Apart from being retarded, this behaviour is plain dangerous as guys often skip their warm-ups and jump right onto heavier weights than they can handle while compromising their form which obviously often leads to nasty injuries.

And all of that to impress another dude, lol.

Newsflash: nobody cares how much you lift.

Most people are so focused on themselves and what they’re doing that they’re not really paying much attention to your bench pressing in the corner.

Besides what good does it do you even if you manage to impress them?

You get a “bravo” and a pat on the back? Great.

Once again, leave your ego at the door, warm up well and focus on lifting with proper technique.

As a bonus, this will actually get you the results you want while staying away from injuries.

II. Bad Training Habits

Time For Change


You’ve probably heard the word “overtraining” thrown around a lot online but what exactly does it mean?

Overtraining means exerting yourself physically beyond your ability to recover in a timely manner.

What this means it that overtraining is a factor of your personal recovery ability.

People are different and that’s why it’s hard to state how much is too much in absolute terms.

As individuals we have different recovery abilities and what might not be enough stimulation for one lifter might be too much stimulation for another.

What happens with a lot of guys is that they read famous bodybuilder X’s workout in a magazine and they think that that’s a good way for them to work out, not realising that professional bodybuilders probably have (1) better genetics than they do, (2) are advanced lifters and (3) are on PEDs (performance-enhancing drugs).

So although I can give you some general outlines (e.g. the total number of sets in a workout should be in the 20-25 range), ultimately it’s up to you to learn to listen to your body and gauge how much is too much for you.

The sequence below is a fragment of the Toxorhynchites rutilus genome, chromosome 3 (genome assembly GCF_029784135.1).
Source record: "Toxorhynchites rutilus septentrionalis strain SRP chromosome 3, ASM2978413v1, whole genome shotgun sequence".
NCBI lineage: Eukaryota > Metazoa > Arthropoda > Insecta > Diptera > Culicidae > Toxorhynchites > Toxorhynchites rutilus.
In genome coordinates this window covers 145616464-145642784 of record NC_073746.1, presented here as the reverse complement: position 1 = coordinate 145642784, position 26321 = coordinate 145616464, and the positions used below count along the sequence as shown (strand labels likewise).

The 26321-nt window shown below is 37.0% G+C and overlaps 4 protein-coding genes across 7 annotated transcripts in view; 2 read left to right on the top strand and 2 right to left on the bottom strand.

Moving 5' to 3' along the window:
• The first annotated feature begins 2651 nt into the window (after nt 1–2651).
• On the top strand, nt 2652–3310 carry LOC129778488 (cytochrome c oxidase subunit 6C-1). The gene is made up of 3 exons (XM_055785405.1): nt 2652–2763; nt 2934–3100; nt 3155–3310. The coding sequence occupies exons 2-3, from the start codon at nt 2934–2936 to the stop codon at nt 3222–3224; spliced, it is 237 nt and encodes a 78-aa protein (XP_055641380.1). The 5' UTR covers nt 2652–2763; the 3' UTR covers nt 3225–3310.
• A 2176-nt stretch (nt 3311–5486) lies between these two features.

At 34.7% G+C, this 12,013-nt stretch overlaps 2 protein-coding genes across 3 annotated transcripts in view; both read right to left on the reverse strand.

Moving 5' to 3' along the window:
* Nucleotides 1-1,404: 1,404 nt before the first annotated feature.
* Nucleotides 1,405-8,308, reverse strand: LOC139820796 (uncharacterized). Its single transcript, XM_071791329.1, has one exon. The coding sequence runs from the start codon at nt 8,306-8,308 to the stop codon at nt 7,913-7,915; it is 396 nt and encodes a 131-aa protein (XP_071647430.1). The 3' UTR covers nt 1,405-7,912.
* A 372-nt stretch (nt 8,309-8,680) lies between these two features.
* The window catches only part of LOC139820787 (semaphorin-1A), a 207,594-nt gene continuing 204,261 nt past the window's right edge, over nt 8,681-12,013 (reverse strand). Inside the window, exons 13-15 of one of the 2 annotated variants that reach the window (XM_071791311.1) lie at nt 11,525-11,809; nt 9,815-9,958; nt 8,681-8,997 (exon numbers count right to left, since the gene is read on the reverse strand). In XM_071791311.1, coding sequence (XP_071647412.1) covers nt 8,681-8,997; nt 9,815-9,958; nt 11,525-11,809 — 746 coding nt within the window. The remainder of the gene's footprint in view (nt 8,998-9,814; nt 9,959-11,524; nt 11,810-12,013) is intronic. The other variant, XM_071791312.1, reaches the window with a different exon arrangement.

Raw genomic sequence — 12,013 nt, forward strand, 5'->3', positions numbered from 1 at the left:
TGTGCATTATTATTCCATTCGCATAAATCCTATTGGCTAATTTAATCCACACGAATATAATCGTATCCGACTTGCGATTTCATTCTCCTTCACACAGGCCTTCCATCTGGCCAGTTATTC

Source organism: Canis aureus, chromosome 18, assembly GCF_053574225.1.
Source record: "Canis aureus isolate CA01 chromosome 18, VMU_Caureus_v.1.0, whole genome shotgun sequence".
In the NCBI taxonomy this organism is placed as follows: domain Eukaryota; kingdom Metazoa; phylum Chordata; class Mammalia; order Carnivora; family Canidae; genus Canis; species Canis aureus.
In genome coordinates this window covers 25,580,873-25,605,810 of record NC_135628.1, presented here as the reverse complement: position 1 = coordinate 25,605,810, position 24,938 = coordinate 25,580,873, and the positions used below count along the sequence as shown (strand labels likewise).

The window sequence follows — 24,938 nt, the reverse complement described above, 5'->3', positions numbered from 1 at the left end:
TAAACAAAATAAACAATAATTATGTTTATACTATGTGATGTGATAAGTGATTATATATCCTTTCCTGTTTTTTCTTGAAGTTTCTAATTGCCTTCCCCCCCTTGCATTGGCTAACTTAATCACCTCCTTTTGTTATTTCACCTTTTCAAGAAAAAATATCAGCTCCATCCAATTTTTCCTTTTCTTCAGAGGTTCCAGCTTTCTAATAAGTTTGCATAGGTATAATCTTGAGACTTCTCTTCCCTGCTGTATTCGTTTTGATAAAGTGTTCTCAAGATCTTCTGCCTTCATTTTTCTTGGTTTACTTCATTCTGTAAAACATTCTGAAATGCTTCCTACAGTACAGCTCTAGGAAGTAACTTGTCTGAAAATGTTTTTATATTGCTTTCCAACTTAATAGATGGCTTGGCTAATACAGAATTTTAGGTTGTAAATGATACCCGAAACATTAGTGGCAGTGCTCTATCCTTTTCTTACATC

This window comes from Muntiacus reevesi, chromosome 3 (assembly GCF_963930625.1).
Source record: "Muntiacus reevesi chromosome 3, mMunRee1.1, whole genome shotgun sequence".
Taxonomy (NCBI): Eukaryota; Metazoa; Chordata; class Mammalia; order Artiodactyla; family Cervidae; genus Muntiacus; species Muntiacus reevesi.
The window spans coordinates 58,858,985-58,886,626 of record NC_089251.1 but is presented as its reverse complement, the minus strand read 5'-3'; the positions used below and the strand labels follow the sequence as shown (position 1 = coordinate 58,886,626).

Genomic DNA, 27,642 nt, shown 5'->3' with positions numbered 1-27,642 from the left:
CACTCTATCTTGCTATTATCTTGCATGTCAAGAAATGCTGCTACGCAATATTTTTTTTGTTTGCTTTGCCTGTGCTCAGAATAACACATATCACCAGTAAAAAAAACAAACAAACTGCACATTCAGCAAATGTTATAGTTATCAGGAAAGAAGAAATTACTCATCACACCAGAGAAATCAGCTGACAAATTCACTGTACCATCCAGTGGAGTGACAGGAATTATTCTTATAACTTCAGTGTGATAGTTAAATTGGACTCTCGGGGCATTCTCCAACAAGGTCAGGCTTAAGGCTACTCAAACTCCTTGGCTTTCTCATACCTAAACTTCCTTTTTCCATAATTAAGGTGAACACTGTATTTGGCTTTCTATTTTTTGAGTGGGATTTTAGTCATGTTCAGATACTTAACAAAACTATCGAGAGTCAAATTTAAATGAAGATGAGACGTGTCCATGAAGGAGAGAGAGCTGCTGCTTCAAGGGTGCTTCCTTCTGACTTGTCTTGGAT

Rushing Through Exercises

Just yesterday I was talking with my friend, Ivan, and he mentioned how he started having really solid training sessions ever since he stopped rushing through his routine and started focusing more on the movements themselves and on performing them with proper technique through the full range of motion.

I had noticed the same thing in the period when I grew the most.

I’m not saying you should lift with a super slow tempo – just make sure you’re going through the full range of motion, perform the exercises with proper form and focus on the muscles you’re working.

This way you’ll make sure you’re stimulating your muscles correctly while avoiding possible injuries.

Doing Cardio Before Your Lifting Session

If you do your cardio before your lifting session, by the time you get to the weights you’ll be noticeably exhausted and that will show in your performance and in your lifting form.

An injury is the last thing you want so keep the cardio for after your lifting session.

III. Distractions

distractions in the gym

Being On Your Smartphone While In The Gym

Give Facebook a rest. Seriously.

Unless you’re tracking your workout, your smartphone has no place in your hands.

Don’t overextend your rest periods and focus on your workout.

This way you’ll have a more effective workout and a better experience overall.

Too Much Socialising In The Gym

Same as above.

Making friends and cracking jokes with your gym buddies is good fun but you have to remember why you’re there.

In Conclusion…

Hopefully, by now I’ve been able to convince you that there’s just as much merit in subtracting unnecessary or plain harmful behaviours and mindsets as there is in adopting new, empowering ones.

I invite you to use the via negativa approach for yourself, make the necessary changes in your life and reap the rewards.